In any event, however, it is at the very least safe to assume that no obligation can be derived from Art. 29 Vienna Convention on Diplomatic Relations to enact a distinct libel law that specifically sanctions the defamation of foreign representatives. Already prima facie, the norm’s open wording does not suggest such a narrowly defined obligation, but rather implies that the States Parties enjoy a wide margin of appreciation in that regard. Moreover, it stands to reason that the enforcement of general libel laws, such as the ones contained in Section 185 et seq. German Criminal Code, equally serves the very object and purpose of Art. 29 Vienna Convention on Diplomatic Relations, namely to ensure an effective protection of the foreign representative’s interests, and those of his or her home State. Finally, given the inconsistency of the various domestic libel laws of States Parties to the Vienna Convention on Diplomatic Relations, such an interpretation of Art. 29 Vienna Convention on Diplomatic Relations is also in line with their subsequent practice within the meaning of Art. 31 (3) lit. b) Vienna Convention on the Law of Treaties.

Further, no obligation to uphold Section 103 German Criminal Code may be deduced from the 1973 Convention on the Prevention and Punishment of Crimes against Internationally Protected Persons, including Diplomatic Agents (‘Protection of Internationally Protected Persons Convention’), ratified by Germany in 1977 either. As is well-known, Art. 2 Protection of Internationally Protected Persons Convention link provides as follows:

Art. 2 Protection of Internationally Protected Persons Convention

  1. The intentional commission of:

(a) A murder, kidnapping or other attack upon the person or liberty of an

internationally protected person;

(b) A violent attack upon the official premises, the private accommodation or

the means of transport of an internationally protected person likely to

endanger his person or liberty;

(c) A threat to commit any such attack;

(d) An attempt to commit any such attack; and

(e) An act constituting participation as an accomplice in any such attack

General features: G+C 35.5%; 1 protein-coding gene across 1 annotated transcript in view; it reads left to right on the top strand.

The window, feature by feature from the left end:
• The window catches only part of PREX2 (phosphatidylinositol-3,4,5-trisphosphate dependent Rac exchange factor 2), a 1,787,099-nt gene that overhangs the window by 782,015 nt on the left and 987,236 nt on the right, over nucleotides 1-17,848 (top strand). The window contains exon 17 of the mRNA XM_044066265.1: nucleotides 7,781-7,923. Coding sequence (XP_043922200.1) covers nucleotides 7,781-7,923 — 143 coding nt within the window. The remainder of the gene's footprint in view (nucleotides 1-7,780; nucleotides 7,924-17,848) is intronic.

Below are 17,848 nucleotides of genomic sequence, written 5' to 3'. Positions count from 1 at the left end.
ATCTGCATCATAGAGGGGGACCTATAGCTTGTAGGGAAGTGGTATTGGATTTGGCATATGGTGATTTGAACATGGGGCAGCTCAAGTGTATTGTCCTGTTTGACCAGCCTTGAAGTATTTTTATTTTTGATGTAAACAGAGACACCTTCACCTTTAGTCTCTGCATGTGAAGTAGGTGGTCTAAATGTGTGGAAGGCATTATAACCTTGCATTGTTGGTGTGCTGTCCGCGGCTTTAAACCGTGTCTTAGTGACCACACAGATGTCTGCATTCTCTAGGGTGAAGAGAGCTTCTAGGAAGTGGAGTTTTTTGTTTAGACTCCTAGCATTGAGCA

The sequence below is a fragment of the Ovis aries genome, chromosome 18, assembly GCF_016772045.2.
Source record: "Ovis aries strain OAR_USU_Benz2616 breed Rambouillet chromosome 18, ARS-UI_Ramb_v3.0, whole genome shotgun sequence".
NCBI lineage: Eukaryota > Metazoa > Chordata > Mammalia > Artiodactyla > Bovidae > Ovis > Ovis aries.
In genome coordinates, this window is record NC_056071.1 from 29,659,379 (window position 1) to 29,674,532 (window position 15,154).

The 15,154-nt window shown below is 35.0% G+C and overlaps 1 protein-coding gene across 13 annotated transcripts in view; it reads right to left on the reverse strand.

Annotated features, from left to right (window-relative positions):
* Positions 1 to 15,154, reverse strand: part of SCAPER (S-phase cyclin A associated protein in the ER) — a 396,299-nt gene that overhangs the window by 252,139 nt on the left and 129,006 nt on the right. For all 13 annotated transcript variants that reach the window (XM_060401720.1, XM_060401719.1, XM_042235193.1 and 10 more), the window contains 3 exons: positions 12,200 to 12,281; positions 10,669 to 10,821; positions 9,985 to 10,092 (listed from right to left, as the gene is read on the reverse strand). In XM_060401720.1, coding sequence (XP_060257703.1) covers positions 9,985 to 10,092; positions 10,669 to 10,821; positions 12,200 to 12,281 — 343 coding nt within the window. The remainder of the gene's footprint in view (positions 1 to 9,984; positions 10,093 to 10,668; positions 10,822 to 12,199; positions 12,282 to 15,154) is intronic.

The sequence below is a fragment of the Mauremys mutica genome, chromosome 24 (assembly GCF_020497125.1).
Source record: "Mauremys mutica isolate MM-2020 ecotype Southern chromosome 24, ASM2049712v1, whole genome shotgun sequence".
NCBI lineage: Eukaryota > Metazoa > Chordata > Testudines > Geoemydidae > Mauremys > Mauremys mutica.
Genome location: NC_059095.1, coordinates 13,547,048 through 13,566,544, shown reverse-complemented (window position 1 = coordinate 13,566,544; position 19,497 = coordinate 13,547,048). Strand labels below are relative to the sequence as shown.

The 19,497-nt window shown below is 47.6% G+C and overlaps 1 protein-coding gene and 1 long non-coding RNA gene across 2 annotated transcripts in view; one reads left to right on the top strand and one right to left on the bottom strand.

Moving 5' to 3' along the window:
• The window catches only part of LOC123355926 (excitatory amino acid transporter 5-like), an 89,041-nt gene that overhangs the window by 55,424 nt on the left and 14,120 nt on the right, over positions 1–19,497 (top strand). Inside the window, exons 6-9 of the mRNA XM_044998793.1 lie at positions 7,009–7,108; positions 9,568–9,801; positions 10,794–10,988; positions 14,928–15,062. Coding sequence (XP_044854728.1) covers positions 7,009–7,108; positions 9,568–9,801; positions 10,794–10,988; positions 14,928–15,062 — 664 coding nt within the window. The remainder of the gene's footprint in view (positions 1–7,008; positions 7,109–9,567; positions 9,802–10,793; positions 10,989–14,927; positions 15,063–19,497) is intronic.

shall be made by each State Party a crime under its internal law.

2. Each State Party shall make these crimes punishable by appropriate penalties which take into account their grave nature.

3. Paragraphs 1 and 2 of this article in no way derogate from the obligations of States Parties under international law to take all appropriate measures to prevent other attacks on the person, freedom or dignity of an internationally protected person.

Art. 2 (1), (2) Protection of Internationally Protected Persons Convention therefore obliges Germany to penalize attacks against internationally protected persons, such attacks having been defined in Art. 2 (1) of the said Convention. However, Art. 2 (1) lit. a), b) Protection of Internationally Protected Persons Convention only refers to attacks threatening the person or liberty of such internationally protected persons, but omits to mention attacks upon their dignity, which latter attacks are currently penalized by Section 103 German Criminal Code. Since Art. 2 (3) Internationally Protected Persons Convention, in turn, explicitly mentions the dignity’s protection as an objective of other parallel international obligations, it can be assumed e contrario that the States Parties deliberately excluded this obligation from Art. 2 (2) Internationally Protected Persons Convention. The provision’s wording and systematic context thus confirm that the Internationally Protected Persons Convention does not oblige Germany either to enact a general libel law, let alone one that specifically protects representatives of foreign States against libel (cf. also G. Dahm/J. Dehlbrück/R. Wolfrum, Völkerrecht Band I/1 (2nd ed., de Gruyter, 1989), at p. 251).